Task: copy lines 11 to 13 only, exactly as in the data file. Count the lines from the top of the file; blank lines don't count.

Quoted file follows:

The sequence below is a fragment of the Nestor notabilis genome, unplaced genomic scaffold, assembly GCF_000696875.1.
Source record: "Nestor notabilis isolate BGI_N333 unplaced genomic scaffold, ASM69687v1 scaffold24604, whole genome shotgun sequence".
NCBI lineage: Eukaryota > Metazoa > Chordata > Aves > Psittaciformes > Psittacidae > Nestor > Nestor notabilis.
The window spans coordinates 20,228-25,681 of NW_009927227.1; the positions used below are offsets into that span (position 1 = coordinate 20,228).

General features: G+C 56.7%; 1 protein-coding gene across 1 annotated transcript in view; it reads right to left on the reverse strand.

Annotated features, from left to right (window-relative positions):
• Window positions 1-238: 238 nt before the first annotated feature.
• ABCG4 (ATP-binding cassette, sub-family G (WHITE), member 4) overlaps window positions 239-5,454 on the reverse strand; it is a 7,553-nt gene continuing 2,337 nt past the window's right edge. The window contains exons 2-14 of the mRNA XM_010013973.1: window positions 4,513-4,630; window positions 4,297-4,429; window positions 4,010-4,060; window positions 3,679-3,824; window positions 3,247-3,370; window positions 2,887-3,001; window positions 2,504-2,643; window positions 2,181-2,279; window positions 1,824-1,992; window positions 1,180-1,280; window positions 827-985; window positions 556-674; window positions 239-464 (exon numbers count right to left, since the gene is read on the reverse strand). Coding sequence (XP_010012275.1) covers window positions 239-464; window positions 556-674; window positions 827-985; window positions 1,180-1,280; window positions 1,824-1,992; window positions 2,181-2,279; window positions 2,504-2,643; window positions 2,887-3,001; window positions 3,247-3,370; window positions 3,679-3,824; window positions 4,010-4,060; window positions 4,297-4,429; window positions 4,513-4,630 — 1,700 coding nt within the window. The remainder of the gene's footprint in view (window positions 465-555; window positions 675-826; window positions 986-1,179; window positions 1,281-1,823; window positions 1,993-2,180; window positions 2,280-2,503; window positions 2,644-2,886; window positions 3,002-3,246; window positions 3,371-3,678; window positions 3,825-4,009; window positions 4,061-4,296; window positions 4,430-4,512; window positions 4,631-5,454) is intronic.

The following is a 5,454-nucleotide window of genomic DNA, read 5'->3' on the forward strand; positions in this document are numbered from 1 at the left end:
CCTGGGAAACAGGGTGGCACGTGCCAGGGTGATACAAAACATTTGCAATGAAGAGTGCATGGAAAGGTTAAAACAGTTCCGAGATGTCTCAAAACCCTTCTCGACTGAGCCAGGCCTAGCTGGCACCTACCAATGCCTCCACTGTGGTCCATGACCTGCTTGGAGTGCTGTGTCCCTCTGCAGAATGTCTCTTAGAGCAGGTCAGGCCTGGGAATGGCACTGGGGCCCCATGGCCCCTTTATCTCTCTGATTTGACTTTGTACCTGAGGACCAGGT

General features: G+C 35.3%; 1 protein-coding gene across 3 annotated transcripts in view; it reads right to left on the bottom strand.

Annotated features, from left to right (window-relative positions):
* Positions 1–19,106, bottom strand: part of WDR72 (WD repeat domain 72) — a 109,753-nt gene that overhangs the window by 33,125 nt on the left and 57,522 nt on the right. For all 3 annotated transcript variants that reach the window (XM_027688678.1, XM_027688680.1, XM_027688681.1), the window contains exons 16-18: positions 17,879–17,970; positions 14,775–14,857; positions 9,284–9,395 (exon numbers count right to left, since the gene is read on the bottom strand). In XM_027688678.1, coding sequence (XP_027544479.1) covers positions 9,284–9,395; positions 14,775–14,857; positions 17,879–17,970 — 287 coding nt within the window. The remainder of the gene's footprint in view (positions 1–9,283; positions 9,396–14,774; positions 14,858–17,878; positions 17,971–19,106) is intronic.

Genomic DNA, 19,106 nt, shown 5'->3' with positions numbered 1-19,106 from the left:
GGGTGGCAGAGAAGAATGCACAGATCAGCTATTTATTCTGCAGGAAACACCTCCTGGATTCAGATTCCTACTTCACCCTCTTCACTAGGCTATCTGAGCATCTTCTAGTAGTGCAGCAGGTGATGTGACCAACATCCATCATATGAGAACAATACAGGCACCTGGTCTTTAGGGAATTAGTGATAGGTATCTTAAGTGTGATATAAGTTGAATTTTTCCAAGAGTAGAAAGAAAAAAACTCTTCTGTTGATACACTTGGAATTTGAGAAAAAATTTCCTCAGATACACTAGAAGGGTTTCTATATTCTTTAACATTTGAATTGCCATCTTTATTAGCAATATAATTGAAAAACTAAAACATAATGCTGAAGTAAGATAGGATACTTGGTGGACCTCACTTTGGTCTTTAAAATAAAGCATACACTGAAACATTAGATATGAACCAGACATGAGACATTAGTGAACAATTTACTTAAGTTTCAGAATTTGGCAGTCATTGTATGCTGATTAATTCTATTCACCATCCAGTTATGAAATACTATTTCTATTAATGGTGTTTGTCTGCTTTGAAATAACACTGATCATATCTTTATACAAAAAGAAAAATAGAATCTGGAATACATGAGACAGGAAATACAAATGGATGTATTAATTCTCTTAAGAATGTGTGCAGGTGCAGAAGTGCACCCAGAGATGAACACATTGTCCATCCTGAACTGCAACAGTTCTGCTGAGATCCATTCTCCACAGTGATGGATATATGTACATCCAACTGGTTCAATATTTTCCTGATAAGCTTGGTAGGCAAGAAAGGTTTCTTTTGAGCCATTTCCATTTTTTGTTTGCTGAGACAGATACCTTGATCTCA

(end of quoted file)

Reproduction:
General features: G+C 35.3%; 1 protein-coding gene across 3 annotated transcripts in view; it reads right to left on the bottom strand.

Annotated features, from left to right (window-relative positions):
* Positions 1–19,106, bottom strand: part of WDR72 (WD repeat domain 72) — a 109,753-nt gene that overhangs the window by 33,125 nt on the left and 57,522 nt on the right. For all 3 annotated transcript variants that reach the window (XM_027688678.1, XM_027688680.1, XM_027688681.1), the window contains exons 16-18: positions 17,879–17,970; positions 14,775–14,857; positions 9,284–9,395 (exon numbers count right to left, since the gene is read on the bottom strand). In XM_027688678.1, coding sequence (XP_027544479.1) covers positions 9,284–9,395; positions 14,775–14,857; positions 17,879–17,970 — 287 coding nt within the window. The remainder of the gene's footprint in view (positions 1–9,283; positions 9,396–14,774; positions 14,858–17,878; positions 17,971–19,106) is intronic.